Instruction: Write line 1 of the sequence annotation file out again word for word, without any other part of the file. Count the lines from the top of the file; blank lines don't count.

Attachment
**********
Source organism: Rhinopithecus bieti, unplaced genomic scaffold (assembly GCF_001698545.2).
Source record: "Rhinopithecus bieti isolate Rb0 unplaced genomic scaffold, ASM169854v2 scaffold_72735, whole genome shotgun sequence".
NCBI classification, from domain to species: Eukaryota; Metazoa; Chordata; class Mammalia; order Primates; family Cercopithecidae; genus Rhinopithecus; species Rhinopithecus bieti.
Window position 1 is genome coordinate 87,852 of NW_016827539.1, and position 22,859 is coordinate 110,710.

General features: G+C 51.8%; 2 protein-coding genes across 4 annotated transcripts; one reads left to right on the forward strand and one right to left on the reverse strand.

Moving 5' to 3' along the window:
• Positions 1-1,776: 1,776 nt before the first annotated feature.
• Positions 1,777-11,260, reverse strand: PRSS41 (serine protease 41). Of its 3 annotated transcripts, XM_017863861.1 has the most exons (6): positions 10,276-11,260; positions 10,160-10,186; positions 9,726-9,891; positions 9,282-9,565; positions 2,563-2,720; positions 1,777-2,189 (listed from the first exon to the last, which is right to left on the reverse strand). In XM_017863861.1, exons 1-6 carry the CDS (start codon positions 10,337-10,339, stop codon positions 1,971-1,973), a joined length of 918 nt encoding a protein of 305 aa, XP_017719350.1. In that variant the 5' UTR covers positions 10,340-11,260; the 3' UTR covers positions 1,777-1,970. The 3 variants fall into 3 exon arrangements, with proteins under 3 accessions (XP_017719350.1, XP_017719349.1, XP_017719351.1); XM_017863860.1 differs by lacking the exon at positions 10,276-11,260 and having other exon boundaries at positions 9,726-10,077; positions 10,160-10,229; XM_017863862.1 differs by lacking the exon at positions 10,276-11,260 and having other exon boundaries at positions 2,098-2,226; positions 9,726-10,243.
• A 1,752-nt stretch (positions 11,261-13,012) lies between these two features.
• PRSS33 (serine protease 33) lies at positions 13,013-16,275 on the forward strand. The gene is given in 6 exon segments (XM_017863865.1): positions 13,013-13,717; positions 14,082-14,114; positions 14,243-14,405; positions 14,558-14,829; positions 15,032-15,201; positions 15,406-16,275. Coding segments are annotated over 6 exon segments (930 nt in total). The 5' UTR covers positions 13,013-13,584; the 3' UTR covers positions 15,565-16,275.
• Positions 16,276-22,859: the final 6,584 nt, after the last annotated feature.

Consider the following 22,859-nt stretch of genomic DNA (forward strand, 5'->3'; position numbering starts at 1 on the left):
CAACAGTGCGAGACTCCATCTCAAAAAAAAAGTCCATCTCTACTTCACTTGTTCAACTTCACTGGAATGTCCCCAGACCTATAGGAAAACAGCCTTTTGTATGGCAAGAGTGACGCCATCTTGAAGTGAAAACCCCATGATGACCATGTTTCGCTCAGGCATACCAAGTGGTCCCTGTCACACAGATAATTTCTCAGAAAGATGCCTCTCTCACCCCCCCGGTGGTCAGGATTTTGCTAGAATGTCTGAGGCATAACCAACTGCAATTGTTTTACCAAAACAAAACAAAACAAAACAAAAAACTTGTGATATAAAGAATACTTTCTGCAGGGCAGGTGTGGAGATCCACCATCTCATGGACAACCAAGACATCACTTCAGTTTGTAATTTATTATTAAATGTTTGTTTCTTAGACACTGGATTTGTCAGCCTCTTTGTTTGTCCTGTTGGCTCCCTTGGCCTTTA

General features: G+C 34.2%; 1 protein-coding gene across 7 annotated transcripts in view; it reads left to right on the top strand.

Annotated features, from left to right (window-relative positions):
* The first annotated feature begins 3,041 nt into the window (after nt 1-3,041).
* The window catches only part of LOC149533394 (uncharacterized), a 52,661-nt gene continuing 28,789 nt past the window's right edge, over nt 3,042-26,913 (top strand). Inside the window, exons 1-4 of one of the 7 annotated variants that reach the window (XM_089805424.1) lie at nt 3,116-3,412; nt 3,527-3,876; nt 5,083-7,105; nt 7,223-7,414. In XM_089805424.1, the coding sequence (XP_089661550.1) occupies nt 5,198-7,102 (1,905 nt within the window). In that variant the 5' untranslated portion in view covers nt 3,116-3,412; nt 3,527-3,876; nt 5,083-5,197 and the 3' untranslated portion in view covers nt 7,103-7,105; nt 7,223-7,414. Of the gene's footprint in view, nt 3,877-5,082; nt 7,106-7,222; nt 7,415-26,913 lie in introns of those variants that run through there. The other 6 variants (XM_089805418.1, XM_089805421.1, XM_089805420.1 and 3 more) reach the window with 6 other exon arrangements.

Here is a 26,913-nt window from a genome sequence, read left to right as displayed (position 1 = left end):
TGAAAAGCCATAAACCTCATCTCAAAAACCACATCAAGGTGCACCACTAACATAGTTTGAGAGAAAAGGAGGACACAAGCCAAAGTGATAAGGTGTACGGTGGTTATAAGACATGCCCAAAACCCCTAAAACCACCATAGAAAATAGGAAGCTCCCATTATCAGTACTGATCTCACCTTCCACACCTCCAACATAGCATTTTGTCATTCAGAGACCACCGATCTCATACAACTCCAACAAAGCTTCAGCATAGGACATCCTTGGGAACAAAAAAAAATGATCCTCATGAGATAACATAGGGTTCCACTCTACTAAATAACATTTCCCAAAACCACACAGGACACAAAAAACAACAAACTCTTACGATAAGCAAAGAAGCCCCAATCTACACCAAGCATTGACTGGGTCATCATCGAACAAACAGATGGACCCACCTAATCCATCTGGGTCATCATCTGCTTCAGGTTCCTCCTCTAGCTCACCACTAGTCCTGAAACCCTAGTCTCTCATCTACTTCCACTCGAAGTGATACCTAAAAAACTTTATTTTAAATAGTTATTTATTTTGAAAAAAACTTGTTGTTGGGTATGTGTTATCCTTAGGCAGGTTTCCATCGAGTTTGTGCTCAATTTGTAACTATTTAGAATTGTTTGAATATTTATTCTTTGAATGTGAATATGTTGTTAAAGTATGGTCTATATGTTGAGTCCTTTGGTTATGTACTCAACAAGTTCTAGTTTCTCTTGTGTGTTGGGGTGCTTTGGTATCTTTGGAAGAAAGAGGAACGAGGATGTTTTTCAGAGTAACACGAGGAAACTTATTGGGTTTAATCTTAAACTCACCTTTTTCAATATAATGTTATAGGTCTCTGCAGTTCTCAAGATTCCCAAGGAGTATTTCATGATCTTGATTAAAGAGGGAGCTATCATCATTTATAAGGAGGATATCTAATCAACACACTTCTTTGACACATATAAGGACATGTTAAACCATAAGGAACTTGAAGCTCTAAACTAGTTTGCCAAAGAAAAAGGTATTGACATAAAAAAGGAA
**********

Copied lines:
Source organism: Rhinopithecus bieti, unplaced genomic scaffold (assembly GCF_001698545.2).